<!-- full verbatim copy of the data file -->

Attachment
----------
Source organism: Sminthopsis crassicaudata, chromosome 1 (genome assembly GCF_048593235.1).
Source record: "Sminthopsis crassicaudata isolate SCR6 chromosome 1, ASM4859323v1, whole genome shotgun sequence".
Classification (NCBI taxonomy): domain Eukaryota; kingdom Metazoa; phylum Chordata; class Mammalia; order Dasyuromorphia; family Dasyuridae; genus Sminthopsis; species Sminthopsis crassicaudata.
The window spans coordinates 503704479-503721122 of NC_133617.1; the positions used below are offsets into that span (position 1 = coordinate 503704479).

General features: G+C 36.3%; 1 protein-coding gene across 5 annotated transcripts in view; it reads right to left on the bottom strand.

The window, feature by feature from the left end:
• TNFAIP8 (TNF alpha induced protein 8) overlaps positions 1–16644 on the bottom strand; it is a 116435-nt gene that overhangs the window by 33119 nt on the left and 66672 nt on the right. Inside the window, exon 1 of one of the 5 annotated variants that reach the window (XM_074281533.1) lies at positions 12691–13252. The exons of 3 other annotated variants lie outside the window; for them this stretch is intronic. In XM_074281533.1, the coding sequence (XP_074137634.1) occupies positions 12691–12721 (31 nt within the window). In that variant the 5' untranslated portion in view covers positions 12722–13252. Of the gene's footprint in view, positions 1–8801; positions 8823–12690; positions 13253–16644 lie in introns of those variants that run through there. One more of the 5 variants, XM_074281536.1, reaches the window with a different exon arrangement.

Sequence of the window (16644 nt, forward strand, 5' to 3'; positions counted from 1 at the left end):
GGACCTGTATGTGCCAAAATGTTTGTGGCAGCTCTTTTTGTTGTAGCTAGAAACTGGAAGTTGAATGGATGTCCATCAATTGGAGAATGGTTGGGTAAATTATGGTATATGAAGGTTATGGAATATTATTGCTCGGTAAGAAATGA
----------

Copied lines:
Source organism: Sminthopsis crassicaudata, chromosome 1 (genome assembly GCF_048593235.1).
Source record: "Sminthopsis crassicaudata isolate SCR6 chromosome 1, ASM4859323v1, whole genome shotgun sequence".
Classification (NCBI taxonomy): domain Eukaryota; kingdom Metazoa; phylum Chordata; class Mammalia; order Dasyuromorphia; family Dasyuridae; genus Sminthopsis; species Sminthopsis crassicaudata.
The window spans coordinates 503704479-503721122 of NC_133617.1; the positions used below are offsets into that span (position 1 = coordinate 503704479).

General features: G+C 36.3%; 1 protein-coding gene across 5 annotated transcripts in view; it reads right to left on the bottom strand.

The window, feature by feature from the left end:
• TNFAIP8 (TNF alpha induced protein 8) overlaps positions 1–16644 on the bottom strand; it is a 116435-nt gene that overhangs the window by 33119 nt on the left and 66672 nt on the right. Inside the window, exon 1 of one of the 5 annotated variants that reach the window (XM_074281533.1) lies at positions 12691–13252. The exons of 3 other annotated variants lie outside the window; for them this stretch is intronic. In XM_074281533.1, the coding sequence (XP_074137634.1) occupies positions 12691–12721 (31 nt within the window). In that variant the 5' untranslated portion in view covers positions 12722–13252. Of the gene's footprint in view, positions 1–8801; positions 8823–12690; positions 13253–16644 lie in introns of those variants that run through there. One more of the 5 variants, XM_074281536.1, reaches the window with a different exon arrangement.

Sequence of the window (16644 nt, forward strand, 5' to 3'; positions counted from 1 at the left end):
GGACCTGTATGTGCCAAAATGTTTGTGGCAGCTCTTTTTGTTGTAGCTAGAAACTGGAAGTTGAATGGATGTCCATCAATTGGAGAATGGTTGGGTAAATTATGGTATATGAAGGTTATGGAATATTATTGCTCGGTAAGAAATGA